Friday 24 November 2017

If Merion can handle a Major, Royal Portrush deserves shot at British Open

Golf fans walk along the 16th fairway as rain falls at Merion Country Club
Golf fans walk along the 16th fairway as rain falls at Merion Country Club

Karl MacGinty

IF Merion can host the US Open this week on the squeaky-tight confines of its 127-acre East Course, there's no reason why Royal Portrush cannot stage the British Open on a property almost twice as large.

It has taken years of intensive effort behind the scenes to bring Major championship golf back to a historic venue which former USGA executive director David Fay admitted was in "quasi-crummy" condition and "claustrophobic" when America's premier event last visited in 1981.

In the decades since, the US Open has grown into a behemoth.

Instead of 13 small corporate tents pitched alongside the practice range in 1981, for example, there are 200 now, with 80-plus attendant trailers and dozens of electrical generators.

Back in 2008, USGA officials began going door-to-door, wooing owners of gigantic homes bordering Merion to allow their front and side gardens to be used for hospitality and other facilities, while 20 acres have been rented from a local college.

In a leap of faith, the golf club bought a five-acre plot adjoining the sixth hole to boost their case, while a group of members then invested in another two acres.


Among the biggest logistical undertakings is a bridge built over a nearby electrified commuter line to help admit the expected 25,500 spectators per day.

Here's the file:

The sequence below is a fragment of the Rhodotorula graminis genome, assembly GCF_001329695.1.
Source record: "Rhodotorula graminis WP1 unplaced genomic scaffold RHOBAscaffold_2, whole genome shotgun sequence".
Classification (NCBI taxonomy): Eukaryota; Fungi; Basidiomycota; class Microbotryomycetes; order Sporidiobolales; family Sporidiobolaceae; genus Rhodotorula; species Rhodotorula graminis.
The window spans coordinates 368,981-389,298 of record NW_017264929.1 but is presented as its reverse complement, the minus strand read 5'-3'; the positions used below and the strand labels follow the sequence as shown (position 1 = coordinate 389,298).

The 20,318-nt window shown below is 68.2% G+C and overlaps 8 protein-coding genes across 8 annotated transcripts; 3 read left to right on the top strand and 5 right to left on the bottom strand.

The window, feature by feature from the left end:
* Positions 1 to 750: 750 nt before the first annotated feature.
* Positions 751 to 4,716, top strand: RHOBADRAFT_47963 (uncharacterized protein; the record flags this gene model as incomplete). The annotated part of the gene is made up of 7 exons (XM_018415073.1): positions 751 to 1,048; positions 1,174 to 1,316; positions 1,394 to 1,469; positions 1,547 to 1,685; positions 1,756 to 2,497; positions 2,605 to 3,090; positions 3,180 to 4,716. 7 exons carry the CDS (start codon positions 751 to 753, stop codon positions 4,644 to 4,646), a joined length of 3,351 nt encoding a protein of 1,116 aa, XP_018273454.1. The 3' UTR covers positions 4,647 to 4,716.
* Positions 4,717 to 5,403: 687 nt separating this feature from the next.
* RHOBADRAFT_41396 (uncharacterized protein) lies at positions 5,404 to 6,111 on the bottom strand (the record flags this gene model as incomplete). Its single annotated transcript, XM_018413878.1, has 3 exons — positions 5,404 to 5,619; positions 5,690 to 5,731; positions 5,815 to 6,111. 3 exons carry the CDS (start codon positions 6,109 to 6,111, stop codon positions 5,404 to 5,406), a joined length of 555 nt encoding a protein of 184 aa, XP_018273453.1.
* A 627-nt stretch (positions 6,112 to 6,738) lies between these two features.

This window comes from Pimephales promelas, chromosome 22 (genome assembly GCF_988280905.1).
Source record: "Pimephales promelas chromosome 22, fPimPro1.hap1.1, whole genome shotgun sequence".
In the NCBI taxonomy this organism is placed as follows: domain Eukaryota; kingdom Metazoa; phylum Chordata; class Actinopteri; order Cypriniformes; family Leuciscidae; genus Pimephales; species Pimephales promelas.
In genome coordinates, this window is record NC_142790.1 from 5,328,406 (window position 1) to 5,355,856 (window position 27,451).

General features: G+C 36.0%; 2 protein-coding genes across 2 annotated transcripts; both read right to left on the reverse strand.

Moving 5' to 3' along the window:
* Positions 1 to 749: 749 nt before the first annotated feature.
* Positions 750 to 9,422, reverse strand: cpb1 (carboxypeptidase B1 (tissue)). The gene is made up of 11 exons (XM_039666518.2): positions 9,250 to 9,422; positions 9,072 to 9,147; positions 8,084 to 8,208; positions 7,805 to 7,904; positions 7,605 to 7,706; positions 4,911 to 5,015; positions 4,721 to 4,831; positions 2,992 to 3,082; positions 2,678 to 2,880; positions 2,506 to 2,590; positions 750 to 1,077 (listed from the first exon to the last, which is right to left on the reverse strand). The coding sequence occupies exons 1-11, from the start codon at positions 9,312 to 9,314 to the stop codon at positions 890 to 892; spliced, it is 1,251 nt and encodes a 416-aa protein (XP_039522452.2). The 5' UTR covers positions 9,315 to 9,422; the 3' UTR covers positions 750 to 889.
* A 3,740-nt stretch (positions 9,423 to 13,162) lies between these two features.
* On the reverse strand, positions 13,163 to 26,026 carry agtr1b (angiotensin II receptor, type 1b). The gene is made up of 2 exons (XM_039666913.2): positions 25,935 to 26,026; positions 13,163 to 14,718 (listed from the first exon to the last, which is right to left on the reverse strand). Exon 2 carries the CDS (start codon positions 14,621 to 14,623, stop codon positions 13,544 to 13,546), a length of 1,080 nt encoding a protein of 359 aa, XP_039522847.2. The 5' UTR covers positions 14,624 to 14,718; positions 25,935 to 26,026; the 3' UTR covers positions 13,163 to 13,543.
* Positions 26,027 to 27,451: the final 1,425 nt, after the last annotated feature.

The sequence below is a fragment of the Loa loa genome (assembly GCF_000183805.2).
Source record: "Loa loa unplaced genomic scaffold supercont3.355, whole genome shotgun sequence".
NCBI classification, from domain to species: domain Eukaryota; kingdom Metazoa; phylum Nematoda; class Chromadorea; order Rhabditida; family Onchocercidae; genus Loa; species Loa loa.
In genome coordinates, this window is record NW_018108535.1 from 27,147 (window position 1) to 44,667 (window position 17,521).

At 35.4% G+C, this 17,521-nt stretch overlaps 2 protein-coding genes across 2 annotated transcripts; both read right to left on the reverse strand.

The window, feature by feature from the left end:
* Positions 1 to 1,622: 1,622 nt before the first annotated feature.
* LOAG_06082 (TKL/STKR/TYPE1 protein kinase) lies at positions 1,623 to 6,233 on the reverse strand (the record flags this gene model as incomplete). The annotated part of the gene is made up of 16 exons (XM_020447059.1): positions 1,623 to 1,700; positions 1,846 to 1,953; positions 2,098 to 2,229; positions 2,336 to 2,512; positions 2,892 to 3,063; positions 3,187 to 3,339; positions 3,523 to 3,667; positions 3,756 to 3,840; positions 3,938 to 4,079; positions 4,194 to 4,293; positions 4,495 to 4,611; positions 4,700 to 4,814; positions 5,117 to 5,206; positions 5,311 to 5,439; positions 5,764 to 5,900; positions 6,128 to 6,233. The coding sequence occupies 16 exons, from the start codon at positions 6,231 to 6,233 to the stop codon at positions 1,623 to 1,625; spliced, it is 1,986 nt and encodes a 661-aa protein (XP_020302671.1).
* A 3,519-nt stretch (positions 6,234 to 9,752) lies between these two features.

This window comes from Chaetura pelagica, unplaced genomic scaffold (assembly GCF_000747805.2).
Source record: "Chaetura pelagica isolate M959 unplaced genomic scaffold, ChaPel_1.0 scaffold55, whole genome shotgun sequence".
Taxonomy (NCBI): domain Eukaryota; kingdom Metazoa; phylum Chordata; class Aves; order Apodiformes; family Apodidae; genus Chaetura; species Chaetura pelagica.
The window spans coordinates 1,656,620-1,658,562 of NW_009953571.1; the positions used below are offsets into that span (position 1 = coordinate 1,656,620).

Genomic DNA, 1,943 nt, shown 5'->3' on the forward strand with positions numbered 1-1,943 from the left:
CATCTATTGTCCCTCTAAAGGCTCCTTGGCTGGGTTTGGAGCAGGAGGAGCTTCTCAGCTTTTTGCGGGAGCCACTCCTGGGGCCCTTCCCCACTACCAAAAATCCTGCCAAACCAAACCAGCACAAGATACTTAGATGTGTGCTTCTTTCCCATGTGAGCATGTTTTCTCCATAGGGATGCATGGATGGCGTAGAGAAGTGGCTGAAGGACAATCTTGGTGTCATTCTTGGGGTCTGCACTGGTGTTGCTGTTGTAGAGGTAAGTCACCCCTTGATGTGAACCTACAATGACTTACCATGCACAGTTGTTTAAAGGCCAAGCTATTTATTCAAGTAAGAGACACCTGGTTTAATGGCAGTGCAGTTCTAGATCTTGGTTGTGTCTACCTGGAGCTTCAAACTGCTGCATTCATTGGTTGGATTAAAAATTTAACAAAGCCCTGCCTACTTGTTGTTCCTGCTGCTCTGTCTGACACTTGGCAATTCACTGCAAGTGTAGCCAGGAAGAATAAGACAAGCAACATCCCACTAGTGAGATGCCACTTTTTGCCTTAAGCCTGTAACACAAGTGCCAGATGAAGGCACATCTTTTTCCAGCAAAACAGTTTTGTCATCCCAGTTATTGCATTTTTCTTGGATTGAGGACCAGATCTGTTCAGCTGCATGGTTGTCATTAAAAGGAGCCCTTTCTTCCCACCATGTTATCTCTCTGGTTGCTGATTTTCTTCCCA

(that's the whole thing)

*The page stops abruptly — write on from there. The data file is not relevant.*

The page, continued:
This capacity pales alongside the 40,000 per day expected at Pinehurst next year or the record 230,000 over six days of the 2000 British Open at St Andrews and Hoylake in 2006.

However, the R&A absorbed a drop to 123,000 to stage the British Open at remote Turnberry in 2009. Impressively, Portrush accommodated 130,785 in comfort at last summer's Irish Open.

Royal Portrush has been carefully considered, say R&A officials, who effectively advise (albeit more politely) Irish fans not to hold their breath.

Moving the British Open across the North Channel would be a massive undertaking but the USGA were prepared to take the strain and a little financial pain this week in the name of history.

As Merion proves, where there's a will, there's a way, especially if you have powerful voices to lobby your cause.

Irish Independent

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